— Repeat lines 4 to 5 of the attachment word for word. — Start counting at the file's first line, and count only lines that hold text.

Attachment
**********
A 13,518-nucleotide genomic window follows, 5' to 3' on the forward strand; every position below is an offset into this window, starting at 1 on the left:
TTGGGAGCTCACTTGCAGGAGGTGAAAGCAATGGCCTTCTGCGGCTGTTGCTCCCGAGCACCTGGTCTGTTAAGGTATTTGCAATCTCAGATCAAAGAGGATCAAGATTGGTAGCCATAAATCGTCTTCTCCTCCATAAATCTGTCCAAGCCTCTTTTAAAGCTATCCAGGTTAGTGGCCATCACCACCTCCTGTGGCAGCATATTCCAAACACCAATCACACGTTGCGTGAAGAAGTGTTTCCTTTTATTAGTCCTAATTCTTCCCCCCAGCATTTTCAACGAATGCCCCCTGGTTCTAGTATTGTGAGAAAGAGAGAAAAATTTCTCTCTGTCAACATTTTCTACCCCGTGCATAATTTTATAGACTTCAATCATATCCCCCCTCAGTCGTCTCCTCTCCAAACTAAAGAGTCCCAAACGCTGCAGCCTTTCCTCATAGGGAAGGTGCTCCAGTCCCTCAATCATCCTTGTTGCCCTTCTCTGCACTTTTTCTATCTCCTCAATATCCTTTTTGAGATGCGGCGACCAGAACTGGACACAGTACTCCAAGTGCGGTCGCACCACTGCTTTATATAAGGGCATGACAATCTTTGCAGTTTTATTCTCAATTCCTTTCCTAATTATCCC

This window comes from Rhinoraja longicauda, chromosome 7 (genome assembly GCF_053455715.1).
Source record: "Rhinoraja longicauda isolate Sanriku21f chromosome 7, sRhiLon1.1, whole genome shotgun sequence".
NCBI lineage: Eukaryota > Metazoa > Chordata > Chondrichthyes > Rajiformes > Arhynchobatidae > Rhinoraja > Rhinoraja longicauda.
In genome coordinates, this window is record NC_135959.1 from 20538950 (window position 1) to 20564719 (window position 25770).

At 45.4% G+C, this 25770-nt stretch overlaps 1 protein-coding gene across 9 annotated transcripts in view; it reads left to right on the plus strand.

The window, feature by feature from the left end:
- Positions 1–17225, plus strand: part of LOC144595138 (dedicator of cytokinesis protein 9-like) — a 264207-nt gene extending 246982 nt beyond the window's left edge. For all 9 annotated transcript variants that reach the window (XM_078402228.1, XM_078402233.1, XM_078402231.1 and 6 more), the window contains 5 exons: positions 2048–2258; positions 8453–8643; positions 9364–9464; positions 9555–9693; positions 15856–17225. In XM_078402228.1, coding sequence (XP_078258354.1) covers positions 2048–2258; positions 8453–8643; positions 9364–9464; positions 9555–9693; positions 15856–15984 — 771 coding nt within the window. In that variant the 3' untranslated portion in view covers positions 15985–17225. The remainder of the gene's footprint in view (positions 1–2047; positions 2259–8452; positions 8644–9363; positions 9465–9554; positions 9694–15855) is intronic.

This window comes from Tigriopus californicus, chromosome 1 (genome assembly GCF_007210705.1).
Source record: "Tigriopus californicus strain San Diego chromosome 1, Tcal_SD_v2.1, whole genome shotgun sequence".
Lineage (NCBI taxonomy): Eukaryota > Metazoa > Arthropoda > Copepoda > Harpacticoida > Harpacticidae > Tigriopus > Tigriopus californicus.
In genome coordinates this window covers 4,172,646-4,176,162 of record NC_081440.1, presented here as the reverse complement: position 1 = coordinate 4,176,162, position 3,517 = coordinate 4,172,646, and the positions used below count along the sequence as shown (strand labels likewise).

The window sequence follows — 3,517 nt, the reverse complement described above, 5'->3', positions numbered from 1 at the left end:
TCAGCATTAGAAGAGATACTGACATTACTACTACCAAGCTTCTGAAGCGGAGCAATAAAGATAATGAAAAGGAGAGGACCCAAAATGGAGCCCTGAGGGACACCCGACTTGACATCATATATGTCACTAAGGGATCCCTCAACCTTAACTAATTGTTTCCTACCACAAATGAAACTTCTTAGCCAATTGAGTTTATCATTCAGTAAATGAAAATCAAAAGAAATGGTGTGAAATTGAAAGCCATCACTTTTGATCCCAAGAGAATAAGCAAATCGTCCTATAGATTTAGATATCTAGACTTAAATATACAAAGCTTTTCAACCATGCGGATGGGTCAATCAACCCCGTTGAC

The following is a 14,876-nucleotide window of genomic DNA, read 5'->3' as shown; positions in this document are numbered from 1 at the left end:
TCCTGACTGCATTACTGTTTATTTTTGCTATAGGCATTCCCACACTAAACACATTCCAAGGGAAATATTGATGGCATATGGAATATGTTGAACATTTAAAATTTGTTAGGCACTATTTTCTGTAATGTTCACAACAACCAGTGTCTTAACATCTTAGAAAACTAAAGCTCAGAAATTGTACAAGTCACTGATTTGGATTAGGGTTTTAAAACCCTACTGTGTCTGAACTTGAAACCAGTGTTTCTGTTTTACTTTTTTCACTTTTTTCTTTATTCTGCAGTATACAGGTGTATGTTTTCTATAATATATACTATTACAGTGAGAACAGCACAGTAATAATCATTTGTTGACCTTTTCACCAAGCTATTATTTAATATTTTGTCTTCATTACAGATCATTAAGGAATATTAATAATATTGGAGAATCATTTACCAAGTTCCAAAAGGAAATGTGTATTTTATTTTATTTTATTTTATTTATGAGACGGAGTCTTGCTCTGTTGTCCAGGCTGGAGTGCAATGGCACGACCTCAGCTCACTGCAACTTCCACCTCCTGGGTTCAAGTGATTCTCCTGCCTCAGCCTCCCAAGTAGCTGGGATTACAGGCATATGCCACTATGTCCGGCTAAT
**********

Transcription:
Source record: "Rhinoraja longicauda isolate Sanriku21f chromosome 7, sRhiLon1.1, whole genome shotgun sequence".
NCBI lineage: Eukaryota > Metazoa > Chordata > Chondrichthyes > Rajiformes > Arhynchobatidae > Rhinoraja > Rhinoraja longicauda.